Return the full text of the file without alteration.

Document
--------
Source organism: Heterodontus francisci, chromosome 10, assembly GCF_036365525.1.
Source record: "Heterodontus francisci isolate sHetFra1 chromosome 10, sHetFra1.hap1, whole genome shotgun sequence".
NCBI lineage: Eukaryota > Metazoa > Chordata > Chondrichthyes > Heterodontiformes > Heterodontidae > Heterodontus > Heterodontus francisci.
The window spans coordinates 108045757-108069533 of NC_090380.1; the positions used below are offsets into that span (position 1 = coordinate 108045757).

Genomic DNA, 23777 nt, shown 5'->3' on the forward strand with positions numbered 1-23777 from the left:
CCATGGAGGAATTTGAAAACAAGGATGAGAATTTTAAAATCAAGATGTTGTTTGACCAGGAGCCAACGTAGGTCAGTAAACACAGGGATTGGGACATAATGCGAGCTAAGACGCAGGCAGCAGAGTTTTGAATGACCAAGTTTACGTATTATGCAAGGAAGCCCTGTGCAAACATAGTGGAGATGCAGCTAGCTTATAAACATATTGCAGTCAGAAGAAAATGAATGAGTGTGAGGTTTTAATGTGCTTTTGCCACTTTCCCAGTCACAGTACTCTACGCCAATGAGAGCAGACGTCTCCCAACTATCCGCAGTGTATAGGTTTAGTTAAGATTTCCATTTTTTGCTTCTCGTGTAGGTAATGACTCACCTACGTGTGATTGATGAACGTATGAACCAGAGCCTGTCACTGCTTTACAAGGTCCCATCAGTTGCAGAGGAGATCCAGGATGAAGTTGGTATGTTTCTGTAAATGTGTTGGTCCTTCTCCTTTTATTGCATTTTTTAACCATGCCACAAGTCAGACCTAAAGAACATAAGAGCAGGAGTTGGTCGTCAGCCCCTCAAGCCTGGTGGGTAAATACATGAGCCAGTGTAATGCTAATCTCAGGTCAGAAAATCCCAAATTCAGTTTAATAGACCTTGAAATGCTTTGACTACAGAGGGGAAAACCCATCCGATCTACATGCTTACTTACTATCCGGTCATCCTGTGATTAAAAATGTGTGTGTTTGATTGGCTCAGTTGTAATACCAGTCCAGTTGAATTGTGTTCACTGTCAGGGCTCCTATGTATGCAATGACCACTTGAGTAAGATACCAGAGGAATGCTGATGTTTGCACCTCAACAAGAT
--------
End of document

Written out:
Source organism: Heterodontus francisci, chromosome 10, assembly GCF_036365525.1.
Source record: "Heterodontus francisci isolate sHetFra1 chromosome 10, sHetFra1.hap1, whole genome shotgun sequence".
NCBI lineage: Eukaryota > Metazoa > Chordata > Chondrichthyes > Heterodontiformes > Heterodontidae > Heterodontus > Heterodontus francisci.
The window spans coordinates 108045757-108069533 of NC_090380.1; the positions used below are offsets into that span (position 1 = coordinate 108045757).

Genomic DNA, 23777 nt, shown 5'->3' on the forward strand with positions numbered 1-23777 from the left:
CCATGGAGGAATTTGAAAACAAGGATGAGAATTTTAAAATCAAGATGTTGTTTGACCAGGAGCCAACGTAGGTCAGTAAACACAGGGATTGGGACATAATGCGAGCTAAGACGCAGGCAGCAGAGTTTTGAATGACCAAGTTTACGTATTATGCAAGGAAGCCCTGTGCAAACATAGTGGAGATGCAGCTAGCTTATAAACATATTGCAGTCAGAAGAAAATGAATGAGTGTGAGGTTTTAATGTGCTTTTGCCACTTTCCCAGTCACAGTACTCTACGCCAATGAGAGCAGACGTCTCCCAACTATCCGCAGTGTATAGGTTTAGTTAAGATTTCCATTTTTTGCTTCTCGTGTAGGTAATGACTCACCTACGTGTGATTGATGAACGTATGAACCAGAGCCTGTCACTGCTTTACAAGGTCCCATCAGTTGCAGAGGAGATCCAGGATGAAGTTGGTATGTTTCTGTAAATGTGTTGGTCCTTCTCCTTTTATTGCATTTTTTAACCATGCCACAAGTCAGACCTAAAGAACATAAGAGCAGGAGTTGGTCGTCAGCCCCTCAAGCCTGGTGGGTAAATACATGAGCCAGTGTAATGCTAATCTCAGGTCAGAAAATCCCAAATTCAGTTTAATAGACCTTGAAATGCTTTGACTACAGAGGGGAAAACCCATCCGATCTACATGCTTACTTACTATCCGGTCATCCTGTGATTAAAAATGTGTGTGTTTGATTGGCTCAGTTGTAATACCAGTCCAGTTGAATTGTGTTCACTGTCAGGGCTCCTATGTATGCAATGACCACTTGAGTAAGATACCAGAGGAATGCTGATGTTTGCACCTCAACAAGAT